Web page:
Sarah Palin, a woman known for her enjoyment of hunting and fishing in the wilds of Alaska, is now testing the waters of another wild kingdom -- daytime TV. Does she really know what she’s getting into?
Palin -- former Alaska governor, one-time candidate for vice president and a rootin’ tootin’ rabble-rouser for conservative causes -- wants to be a judge on a TV court show. It could be a lucrative gig if she can make it work, but one that requires that she wade into a region that in many ways represents the low-rent district of traditional broadcast TV.
Not that there’s anything wrong with that. After all, I am not a snob. Plus, there is apparently plenty of money to be made in first-run, daytime syndication for the select few -- studios, distributors, exceptional air talent -- who can make it work.
But the thing I always say when some unsuspecting public personality starts eyeing daytime TV as a road to riches is this: You might not be prepared for the kinds of people you’re going to rub up against there.
What’s the world of daytime TV really like? Well, for the most part, it’s the place to go for people who wish to settle their conflicts on television -- with ex-friends, estranged spouses, various relatives and a seemingly endless parade of landlords.
And that’s just the court shows. On the far end of the daytime spectrum there are the stalwart ringmasters Jerry Springer and Maury Povich, whose shows specialize in out-and-out brawls (Springer) and paternity tests (Povich). Both of these shows have lasted forever and made everyone associated with them very wealthy.
It should be noted that there are exceptions to the conflict shows that dominate daytime. “The Ellen DeGeneres Show” is one of them. The upcoming Harry Connick daytime show (distributed by NBC Universal) could be another if it succeeds after its launch next September.
The prospect of striking it rich is likely the prime mover for Sarah Palin’s decision to explore the possibility of transforming herself into a TV court show judge. When these things succeed, the rewards are fat paychecks and regular employment. At age 52, Palin might prefer that kind of a future over whatever it is she does now.
The news that Palin is being measured for judicial robes for daytime TV broke Tuesday on People magazine’s Web site and then trended -- as most news about Palin does. The sheer breadth of the reaction -- no matter whether it was pro or con -- encouraged some of the people involved in this Palin project to believe that they are on the right track with this.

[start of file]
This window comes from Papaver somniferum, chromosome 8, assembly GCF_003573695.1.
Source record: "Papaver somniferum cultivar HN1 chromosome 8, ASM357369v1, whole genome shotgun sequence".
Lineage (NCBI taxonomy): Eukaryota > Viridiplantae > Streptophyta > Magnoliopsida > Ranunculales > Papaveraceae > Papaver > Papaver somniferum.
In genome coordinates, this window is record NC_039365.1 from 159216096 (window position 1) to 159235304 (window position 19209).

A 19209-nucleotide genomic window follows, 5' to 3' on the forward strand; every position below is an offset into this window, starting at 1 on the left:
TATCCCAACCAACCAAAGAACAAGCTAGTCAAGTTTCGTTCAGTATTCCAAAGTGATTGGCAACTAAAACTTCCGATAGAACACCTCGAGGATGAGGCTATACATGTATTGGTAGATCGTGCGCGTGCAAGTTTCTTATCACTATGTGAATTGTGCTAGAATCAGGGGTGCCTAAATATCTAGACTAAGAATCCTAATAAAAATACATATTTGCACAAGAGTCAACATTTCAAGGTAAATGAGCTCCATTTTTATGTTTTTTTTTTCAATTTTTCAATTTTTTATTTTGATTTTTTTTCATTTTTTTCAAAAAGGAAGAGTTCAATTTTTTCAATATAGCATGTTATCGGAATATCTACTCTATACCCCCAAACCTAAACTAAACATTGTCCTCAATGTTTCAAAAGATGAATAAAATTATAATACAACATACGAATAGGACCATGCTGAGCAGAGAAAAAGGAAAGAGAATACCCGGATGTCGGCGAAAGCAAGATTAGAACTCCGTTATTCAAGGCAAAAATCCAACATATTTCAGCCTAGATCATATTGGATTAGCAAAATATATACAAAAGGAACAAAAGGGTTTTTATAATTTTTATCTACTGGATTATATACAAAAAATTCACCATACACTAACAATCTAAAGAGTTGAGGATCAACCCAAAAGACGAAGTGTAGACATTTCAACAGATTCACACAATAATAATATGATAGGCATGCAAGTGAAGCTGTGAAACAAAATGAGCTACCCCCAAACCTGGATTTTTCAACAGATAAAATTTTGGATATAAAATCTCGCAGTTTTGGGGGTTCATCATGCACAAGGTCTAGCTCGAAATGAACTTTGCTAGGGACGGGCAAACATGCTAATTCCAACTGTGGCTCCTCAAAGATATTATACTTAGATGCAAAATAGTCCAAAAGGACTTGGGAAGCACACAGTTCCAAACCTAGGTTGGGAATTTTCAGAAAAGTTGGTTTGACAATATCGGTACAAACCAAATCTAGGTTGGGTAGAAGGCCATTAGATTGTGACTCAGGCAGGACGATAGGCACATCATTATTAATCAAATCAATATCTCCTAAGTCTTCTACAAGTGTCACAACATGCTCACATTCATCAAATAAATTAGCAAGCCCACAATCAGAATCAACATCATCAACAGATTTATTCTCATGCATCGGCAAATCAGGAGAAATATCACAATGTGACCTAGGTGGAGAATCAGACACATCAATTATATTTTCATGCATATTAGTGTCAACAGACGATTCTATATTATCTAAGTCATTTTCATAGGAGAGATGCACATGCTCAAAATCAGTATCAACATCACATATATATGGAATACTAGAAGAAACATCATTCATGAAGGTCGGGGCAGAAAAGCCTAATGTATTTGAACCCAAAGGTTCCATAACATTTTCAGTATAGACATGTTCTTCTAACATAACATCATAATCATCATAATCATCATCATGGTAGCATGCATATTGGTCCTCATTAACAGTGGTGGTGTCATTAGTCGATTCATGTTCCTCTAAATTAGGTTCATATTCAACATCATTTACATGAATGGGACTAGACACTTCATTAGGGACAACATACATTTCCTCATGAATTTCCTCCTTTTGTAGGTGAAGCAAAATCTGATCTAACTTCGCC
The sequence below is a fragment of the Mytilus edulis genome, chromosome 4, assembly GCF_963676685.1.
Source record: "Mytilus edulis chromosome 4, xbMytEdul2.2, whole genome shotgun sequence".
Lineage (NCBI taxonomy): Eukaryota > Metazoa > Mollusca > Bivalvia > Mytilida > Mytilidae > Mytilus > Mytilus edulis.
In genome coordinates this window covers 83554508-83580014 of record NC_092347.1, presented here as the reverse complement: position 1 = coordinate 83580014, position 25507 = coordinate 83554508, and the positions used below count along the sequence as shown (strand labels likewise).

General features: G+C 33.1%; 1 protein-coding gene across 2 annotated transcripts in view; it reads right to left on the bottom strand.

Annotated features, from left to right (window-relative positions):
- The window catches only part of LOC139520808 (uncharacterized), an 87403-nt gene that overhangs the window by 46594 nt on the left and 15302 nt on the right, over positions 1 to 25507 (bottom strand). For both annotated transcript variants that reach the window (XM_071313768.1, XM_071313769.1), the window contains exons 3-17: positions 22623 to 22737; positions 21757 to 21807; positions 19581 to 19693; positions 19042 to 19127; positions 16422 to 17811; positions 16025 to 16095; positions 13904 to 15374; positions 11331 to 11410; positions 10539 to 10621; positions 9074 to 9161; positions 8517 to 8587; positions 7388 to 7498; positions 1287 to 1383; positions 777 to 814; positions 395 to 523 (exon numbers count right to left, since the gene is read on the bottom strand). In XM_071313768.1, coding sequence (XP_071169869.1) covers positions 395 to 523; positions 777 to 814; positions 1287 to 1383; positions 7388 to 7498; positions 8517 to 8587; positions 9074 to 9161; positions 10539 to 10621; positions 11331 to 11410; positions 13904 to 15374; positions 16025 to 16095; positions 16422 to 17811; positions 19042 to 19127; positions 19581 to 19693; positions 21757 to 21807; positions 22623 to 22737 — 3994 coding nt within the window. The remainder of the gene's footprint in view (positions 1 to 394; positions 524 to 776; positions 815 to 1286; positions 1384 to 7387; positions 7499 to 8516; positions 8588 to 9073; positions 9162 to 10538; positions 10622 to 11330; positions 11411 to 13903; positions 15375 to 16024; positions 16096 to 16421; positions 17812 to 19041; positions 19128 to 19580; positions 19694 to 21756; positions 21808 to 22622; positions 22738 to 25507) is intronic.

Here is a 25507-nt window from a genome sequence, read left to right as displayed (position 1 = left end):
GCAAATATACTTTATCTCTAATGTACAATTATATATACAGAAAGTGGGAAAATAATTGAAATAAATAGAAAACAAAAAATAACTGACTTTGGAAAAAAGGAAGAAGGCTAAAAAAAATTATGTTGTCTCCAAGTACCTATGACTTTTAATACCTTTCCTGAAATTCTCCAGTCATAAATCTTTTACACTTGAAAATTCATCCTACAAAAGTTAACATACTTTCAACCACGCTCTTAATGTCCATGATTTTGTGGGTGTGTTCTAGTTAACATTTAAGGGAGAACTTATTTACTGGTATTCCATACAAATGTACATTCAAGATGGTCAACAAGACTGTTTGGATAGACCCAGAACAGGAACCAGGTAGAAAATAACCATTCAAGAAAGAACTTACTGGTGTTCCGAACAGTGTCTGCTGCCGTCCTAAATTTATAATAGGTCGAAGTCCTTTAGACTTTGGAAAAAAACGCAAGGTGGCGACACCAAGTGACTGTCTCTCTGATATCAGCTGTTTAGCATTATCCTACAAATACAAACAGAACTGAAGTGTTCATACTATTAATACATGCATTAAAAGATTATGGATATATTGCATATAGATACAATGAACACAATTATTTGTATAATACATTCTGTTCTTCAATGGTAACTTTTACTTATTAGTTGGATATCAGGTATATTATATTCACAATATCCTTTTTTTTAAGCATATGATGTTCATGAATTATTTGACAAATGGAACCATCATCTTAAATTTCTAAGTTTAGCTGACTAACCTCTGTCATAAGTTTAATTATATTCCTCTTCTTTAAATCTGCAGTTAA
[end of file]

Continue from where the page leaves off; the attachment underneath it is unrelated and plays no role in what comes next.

A great deal of the reaction was negative, however, which comes with the territory whenever Palin pokes her head out in public. There were the usual dismissive tweets along the lines of “Her again? Enough already!” And there were many others who complained that Palin has had no experience as an actual judge (as most of the TV judges have had) and for that matter, has little firsthand knowledge of civil law since she’s not a lawyer either.
Some people even griped that Palin’s “appointment” to a TV judgeship -- in a fake court, mind you -- is a travesty that will further degrade our justice system. Reminder to these people: Palin’s TV court is not real. It bears no relation to any actual court system except that it looks like one. And that’s a set, in a studio, not a courthouse.
The people behind this Palin judge-show idea feel that her lack of legal bona fides will not matter, that she will thrive as a TV court-show judge because she’s outspoken and opinionated.
My own impression (and I’m not alone in this) is that, yes, Palin is nothing if not outspoken, but she can also be incredibly inarticulate -- which is not a trait that will help her to play the role of courtroom authority figure on a daily television show. She’s the queen of long run-on sentences, and an occasional mangler of words such as the time she famously made up the word “refudiate” in a tweet she posted on Twitter. As is customary for her, that gaffe drew a mother lode of attention.
Acting the part of a judge on TV might not be so easy. One reason “Judge Judy” works is because Judy Scheindlin was a judge for years, so for her, assuming the role on TV was no big stretch. As a result, viewers who watch “Judge Judy” are thoroughly convinced from the get-go that they’re watching a real judge who knows her business.
If they tune in to watch Judge Sarah Palin, they’ll likely be doing it to see what crazy stuff she’ll say in the process of meting out what will likely be a very unique brand of Palin justice.
Speaking of justice, if Palin’s turn toward a career in daytime TV bears fruit for her and she stays with it, then her career in politics would likely be over. This is America, and we’re not about to start electing reality-TV stars to high office, are we?